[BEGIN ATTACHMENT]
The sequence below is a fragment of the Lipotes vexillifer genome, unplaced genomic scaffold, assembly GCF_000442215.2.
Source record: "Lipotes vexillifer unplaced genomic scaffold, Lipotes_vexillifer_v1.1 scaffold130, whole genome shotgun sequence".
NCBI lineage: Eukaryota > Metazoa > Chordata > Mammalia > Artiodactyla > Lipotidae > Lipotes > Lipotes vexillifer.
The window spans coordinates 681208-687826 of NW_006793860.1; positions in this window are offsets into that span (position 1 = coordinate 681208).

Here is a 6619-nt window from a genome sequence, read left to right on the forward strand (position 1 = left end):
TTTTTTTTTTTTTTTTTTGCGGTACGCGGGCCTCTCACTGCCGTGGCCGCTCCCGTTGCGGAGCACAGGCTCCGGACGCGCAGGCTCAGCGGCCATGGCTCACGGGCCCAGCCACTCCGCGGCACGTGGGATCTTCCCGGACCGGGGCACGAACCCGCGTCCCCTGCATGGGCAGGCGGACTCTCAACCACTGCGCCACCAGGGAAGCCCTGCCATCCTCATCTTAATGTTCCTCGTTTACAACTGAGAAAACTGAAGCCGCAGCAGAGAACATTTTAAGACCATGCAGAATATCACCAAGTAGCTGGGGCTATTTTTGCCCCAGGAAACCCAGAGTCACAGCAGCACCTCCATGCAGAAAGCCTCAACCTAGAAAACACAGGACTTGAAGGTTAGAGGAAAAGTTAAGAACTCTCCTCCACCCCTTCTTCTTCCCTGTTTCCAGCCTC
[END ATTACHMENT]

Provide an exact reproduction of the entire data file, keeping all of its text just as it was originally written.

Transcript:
The sequence below is a fragment of the Lipotes vexillifer genome, unplaced genomic scaffold, assembly GCF_000442215.2.
Source record: "Lipotes vexillifer unplaced genomic scaffold, Lipotes_vexillifer_v1.1 scaffold130, whole genome shotgun sequence".
NCBI lineage: Eukaryota > Metazoa > Chordata > Mammalia > Artiodactyla > Lipotidae > Lipotes > Lipotes vexillifer.
The window spans coordinates 681208-687826 of NW_006793860.1; positions in this window are offsets into that span (position 1 = coordinate 681208).

Here is a 6619-nt window from a genome sequence, read left to right on the forward strand (position 1 = left end):
TTTTTTTTTTTTTTTTTTGCGGTACGCGGGCCTCTCACTGCCGTGGCCGCTCCCGTTGCGGAGCACAGGCTCCGGACGCGCAGGCTCAGCGGCCATGGCTCACGGGCCCAGCCACTCCGCGGCACGTGGGATCTTCCCGGACCGGGGCACGAACCCGCGTCCCCTGCATGGGCAGGCGGACTCTCAACCACTGCGCCACCAGGGAAGCCCTGCCATCCTCATCTTAATGTTCCTCGTTTACAACTGAGAAAACTGAAGCCGCAGCAGAGAACATTTTAAGACCATGCAGAATATCACCAAGTAGCTGGGGCTATTTTTGCCCCAGGAAACCCAGAGTCACAGCAGCACCTCCATGCAGAAAGCCTCAACCTAGAAAACACAGGACTTGAAGGTTAGAGGAAAAGTTAAGAACTCTCCTCCACCCCTTCTTCTTCCCTGTTTCCAGCCTC